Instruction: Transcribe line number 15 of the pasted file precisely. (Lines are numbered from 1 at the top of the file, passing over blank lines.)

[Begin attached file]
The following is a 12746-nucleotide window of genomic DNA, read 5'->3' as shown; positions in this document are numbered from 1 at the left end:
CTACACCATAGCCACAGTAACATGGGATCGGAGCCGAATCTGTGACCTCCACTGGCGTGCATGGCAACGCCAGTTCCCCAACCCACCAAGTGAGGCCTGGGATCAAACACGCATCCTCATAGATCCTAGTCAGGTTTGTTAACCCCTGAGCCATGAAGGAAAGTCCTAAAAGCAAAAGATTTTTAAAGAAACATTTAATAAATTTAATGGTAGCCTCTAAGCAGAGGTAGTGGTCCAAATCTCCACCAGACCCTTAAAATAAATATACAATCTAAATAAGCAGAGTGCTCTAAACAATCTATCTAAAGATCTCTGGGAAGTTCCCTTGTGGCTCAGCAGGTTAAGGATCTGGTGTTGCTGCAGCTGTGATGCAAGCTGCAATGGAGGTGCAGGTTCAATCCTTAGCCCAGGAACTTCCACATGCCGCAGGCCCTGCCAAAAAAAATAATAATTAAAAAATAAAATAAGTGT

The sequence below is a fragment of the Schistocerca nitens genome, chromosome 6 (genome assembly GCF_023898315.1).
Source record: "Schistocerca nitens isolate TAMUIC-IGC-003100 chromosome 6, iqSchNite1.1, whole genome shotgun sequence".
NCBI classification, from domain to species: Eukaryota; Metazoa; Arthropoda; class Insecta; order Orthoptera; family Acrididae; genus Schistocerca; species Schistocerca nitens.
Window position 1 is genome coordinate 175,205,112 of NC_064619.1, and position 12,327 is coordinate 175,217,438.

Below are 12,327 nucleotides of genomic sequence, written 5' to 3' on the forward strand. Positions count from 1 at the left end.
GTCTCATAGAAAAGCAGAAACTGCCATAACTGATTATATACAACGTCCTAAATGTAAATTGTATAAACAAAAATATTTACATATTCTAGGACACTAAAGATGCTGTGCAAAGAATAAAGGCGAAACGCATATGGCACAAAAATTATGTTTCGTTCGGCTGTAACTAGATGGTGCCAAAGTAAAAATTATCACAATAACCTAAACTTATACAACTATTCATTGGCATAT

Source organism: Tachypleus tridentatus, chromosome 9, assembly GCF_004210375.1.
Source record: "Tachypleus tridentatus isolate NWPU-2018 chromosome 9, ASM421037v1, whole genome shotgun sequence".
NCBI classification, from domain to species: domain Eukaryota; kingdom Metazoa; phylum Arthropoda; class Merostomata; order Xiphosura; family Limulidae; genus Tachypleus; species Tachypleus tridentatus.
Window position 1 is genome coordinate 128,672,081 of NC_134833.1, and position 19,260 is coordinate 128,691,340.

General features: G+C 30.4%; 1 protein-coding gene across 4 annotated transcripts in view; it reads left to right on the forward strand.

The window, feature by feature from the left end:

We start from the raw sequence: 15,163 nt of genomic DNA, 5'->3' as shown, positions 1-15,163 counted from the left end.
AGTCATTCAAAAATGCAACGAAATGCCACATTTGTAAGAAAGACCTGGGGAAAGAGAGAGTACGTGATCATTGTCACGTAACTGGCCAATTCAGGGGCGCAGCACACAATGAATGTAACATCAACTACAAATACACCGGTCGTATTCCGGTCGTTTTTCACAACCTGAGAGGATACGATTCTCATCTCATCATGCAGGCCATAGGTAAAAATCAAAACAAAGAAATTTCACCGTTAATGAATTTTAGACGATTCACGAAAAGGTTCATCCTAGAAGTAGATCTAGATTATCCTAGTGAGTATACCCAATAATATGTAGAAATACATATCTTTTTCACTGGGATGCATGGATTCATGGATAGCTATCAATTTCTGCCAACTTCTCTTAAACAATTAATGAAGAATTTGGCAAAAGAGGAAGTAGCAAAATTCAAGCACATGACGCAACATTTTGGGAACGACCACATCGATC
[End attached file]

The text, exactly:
We start from the raw sequence: 15,163 nt of genomic DNA, 5'->3' as shown, positions 1-15,163 counted from the left end.